Design win for Alzheimer’s tool – The winning entry is designed to help people with Alzheimer’s

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An online screensaver and social network for people with Alzheimer’s and their carers has won a Microsoft-led software design prize.

“Memories are made of this” was designed by Said Dajani, website manager for the Alzheimer’s Society.

The tool includes a screen saver which carers could use as a memory prompt, uploading text, images and video clips.

Microsoft’s engineers will now turn the concept into reality, with the aim of implementing the system.

DesignIT is an annual competition to champion the work of software designers and reverse the stereotypes of IT managers as “geeks”.

Professionals were invited to submit plans for computer systems which demonstrated creativity as well as “tackling social and human interest problems experienced by charities”.

‘Public vote’

“It was a public vote – so that was very gratifying,” said Mr Dajani.

“More and more people are coming across dementia, affecting them and their family.

“It is estimated that one million people will have a form of dementia by 2025.”

Alzheimer’s disease is the most common cause of dementia. It is a physical disease which causes the chemistry and structure of the brain to change, leading to the death of brain cells.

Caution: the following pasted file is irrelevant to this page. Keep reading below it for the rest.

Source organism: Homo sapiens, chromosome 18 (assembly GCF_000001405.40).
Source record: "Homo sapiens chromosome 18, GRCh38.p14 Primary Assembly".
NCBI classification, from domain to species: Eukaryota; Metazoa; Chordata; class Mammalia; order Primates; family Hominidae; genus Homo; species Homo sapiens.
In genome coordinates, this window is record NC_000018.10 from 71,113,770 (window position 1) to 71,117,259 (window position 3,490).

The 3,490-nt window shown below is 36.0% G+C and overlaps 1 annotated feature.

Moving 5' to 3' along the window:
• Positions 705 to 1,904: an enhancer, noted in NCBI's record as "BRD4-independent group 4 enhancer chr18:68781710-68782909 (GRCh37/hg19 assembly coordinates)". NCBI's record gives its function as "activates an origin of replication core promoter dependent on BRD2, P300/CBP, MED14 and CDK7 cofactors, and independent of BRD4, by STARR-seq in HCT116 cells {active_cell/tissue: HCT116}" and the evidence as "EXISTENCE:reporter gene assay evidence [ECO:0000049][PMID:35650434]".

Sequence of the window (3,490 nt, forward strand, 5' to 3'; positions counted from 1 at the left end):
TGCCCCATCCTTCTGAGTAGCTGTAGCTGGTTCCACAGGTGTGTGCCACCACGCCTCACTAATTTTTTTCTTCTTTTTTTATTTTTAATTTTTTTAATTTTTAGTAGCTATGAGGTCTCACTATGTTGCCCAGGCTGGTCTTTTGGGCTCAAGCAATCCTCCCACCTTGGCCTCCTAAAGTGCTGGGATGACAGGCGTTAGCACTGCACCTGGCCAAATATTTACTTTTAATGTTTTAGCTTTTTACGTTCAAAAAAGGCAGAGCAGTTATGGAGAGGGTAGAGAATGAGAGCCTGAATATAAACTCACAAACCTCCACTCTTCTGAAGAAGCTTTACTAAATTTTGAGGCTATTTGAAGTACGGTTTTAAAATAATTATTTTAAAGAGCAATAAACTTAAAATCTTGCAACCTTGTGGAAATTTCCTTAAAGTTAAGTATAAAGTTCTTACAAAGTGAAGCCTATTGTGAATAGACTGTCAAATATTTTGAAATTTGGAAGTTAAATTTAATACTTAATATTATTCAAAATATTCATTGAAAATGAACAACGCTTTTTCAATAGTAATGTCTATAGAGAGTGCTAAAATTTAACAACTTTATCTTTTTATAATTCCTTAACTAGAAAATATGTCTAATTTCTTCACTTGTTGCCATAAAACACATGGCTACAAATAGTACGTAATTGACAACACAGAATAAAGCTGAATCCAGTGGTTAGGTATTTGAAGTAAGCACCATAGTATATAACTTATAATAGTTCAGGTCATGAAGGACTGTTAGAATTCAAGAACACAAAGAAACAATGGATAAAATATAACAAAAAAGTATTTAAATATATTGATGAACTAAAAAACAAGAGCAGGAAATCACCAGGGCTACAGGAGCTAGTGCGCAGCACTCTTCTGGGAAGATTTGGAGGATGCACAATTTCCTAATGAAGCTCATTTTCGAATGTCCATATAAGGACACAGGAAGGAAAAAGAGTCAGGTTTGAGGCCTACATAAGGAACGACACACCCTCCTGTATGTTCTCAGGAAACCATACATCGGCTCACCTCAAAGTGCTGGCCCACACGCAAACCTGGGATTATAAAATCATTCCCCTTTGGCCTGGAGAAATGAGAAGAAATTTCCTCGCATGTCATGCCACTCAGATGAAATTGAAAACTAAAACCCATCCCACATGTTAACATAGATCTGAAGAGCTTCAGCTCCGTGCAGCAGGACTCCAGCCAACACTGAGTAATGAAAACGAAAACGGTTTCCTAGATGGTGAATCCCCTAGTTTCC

Mr Dajani said the idea behind the design was to help carers and those with Alzheimer’s to remember important facts about their lives.

“The screensaver is a virtual scrapbook – a carer and person with dementia can work together to upload pictures, video, text.

“We have found that an offline scrapbook has been of real benefit to both and we want to extend this to the digital world. It puts people in contact with their memories.”

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Artists interpreted the designs for an exhibition. Here, Annabel Emson was inspired by a plan centred on reducing CO2 emissions

The second part of the scheme is the creation of a social network for people with dementia.

“There is definitely a need for a shared, secured network so that people with dementia can talk with each other,” said Mr Dajani.

“This will mean people with dementia will not have to deal with complicated log-ins but could chat to other members of the network who are online at the same time.”

As part of the scheme artists have been working to interpret the designs for an exhibition in London this week to showcase the work.

“We’re very honoured. The artist came in to see us and to find out what it means to have dementia,” said Mr Dajani.

The other finalists included two plans to help people understand their carbon footprint, a website to help track whale sightings around the UK and an anti-bullying site.

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